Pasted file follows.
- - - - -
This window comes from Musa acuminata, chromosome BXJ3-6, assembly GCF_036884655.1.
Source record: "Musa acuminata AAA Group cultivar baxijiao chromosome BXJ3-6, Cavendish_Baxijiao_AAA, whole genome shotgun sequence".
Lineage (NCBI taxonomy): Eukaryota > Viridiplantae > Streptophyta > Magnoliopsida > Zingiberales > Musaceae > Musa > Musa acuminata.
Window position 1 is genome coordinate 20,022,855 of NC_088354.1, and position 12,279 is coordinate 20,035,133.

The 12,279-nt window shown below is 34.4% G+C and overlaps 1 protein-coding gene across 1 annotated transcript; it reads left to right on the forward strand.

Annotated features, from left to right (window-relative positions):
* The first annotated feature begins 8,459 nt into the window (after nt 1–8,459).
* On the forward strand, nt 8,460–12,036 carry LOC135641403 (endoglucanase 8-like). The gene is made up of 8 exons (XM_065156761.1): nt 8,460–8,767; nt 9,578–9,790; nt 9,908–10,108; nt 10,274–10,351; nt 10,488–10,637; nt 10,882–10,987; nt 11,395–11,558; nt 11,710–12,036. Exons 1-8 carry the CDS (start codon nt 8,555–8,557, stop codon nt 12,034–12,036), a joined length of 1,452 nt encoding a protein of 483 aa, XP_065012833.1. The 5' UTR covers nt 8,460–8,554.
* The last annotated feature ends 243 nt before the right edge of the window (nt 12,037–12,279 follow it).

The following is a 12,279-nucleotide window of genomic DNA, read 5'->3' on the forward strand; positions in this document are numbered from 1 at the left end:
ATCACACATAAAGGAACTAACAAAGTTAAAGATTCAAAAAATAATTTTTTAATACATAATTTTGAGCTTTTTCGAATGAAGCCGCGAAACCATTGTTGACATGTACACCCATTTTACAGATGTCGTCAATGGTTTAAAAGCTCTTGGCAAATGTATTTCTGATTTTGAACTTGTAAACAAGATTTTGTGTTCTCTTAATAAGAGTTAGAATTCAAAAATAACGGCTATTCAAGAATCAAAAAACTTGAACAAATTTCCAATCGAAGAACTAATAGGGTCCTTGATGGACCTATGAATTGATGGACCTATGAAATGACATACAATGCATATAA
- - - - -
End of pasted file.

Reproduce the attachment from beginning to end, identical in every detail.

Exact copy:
This window comes from Musa acuminata, chromosome BXJ3-6, assembly GCF_036884655.1.
Source record: "Musa acuminata AAA Group cultivar baxijiao chromosome BXJ3-6, Cavendish_Baxijiao_AAA, whole genome shotgun sequence".
Lineage (NCBI taxonomy): Eukaryota > Viridiplantae > Streptophyta > Magnoliopsida > Zingiberales > Musaceae > Musa > Musa acuminata.
Window position 1 is genome coordinate 20,022,855 of NC_088354.1, and position 12,279 is coordinate 20,035,133.

The 12,279-nt window shown below is 34.4% G+C and overlaps 1 protein-coding gene across 1 annotated transcript; it reads left to right on the forward strand.

Annotated features, from left to right (window-relative positions):
* The first annotated feature begins 8,459 nt into the window (after nt 1–8,459).
* On the forward strand, nt 8,460–12,036 carry LOC135641403 (endoglucanase 8-like). The gene is made up of 8 exons (XM_065156761.1): nt 8,460–8,767; nt 9,578–9,790; nt 9,908–10,108; nt 10,274–10,351; nt 10,488–10,637; nt 10,882–10,987; nt 11,395–11,558; nt 11,710–12,036. Exons 1-8 carry the CDS (start codon nt 8,555–8,557, stop codon nt 12,034–12,036), a joined length of 1,452 nt encoding a protein of 483 aa, XP_065012833.1. The 5' UTR covers nt 8,460–8,554.
* The last annotated feature ends 243 nt before the right edge of the window (nt 12,037–12,279 follow it).

The following is a 12,279-nucleotide window of genomic DNA, read 5'->3' on the forward strand; positions in this document are numbered from 1 at the left end:
ATCACACATAAAGGAACTAACAAAGTTAAAGATTCAAAAAATAATTTTTTAATACATAATTTTGAGCTTTTTCGAATGAAGCCGCGAAACCATTGTTGACATGTACACCCATTTTACAGATGTCGTCAATGGTTTAAAAGCTCTTGGCAAATGTATTTCTGATTTTGAACTTGTAAACAAGATTTTGTGTTCTCTTAATAAGAGTTAGAATTCAAAAATAACGGCTATTCAAGAATCAAAAAACTTGAACAAATTTCCAATCGAAGAACTAATAGGGTCCTTGATGGACCTATGAATTGATGGACCTATGAAATGACATACAATGCATATAA